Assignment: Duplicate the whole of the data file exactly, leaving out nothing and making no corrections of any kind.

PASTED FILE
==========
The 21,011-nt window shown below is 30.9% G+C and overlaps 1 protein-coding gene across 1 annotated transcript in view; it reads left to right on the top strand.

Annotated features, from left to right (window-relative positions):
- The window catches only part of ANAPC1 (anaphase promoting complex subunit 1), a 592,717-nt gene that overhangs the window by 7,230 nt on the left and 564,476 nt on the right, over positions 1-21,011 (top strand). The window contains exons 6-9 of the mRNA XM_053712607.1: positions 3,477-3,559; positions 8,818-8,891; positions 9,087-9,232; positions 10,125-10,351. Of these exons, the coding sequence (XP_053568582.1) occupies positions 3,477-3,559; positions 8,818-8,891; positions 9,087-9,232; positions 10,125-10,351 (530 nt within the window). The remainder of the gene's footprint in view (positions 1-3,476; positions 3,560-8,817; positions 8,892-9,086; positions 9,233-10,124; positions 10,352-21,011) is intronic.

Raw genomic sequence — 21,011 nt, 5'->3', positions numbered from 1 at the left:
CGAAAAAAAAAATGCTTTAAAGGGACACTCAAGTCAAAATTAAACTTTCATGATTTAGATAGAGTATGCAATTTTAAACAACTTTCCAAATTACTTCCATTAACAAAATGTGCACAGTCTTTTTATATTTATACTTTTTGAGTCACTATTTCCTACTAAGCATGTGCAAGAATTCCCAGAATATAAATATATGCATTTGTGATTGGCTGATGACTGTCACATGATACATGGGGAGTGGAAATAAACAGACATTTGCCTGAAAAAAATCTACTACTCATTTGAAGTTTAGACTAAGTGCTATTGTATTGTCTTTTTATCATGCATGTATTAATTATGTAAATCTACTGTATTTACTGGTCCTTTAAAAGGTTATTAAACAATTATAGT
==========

The 21,011-nt window shown below is 30.9% G+C and overlaps 1 protein-coding gene across 1 annotated transcript in view; it reads left to right on the top strand.

Annotated features, from left to right (window-relative positions):
- The window catches only part of ANAPC1 (anaphase promoting complex subunit 1), a 592,717-nt gene that overhangs the window by 7,230 nt on the left and 564,476 nt on the right, over positions 1-21,011 (top strand). The window contains exons 6-9 of the mRNA XM_053712607.1: positions 3,477-3,559; positions 8,818-8,891; positions 9,087-9,232; positions 10,125-10,351. Of these exons, the coding sequence (XP_053568582.1) occupies positions 3,477-3,559; positions 8,818-8,891; positions 9,087-9,232; positions 10,125-10,351 (530 nt within the window). The remainder of the gene's footprint in view (positions 1-3,476; positions 3,560-8,817; positions 8,892-9,086; positions 9,233-10,124; positions 10,352-21,011) is intronic.

Raw genomic sequence — 21,011 nt, 5'->3', positions numbered from 1 at the left:
CGAAAAAAAAAATGCTTTAAAGGGACACTCAAGTCAAAATTAAACTTTCATGATTTAGATAGAGTATGCAATTTTAAACAACTTTCCAAATTACTTCCATTAACAAAATGTGCACAGTCTTTTTATATTTATACTTTTTGAGTCACTATTTCCTACTAAGCATGTGCAAGAATTCCCAGAATATAAATATATGCATTTGTGATTGGCTGATGACTGTCACATGATACATGGGGAGTGGAAATAAACAGACATTTGCCTGAAAAAAATCTACTACTCATTTGAAGTTTAGACTAAGTGCTATTGTATTGTCTTTTTATCATGCATGTATTAATTATGTAAATCTACTGTATTTACTGGTCCTTTAAAAGGTTATTAAACAATTATAGT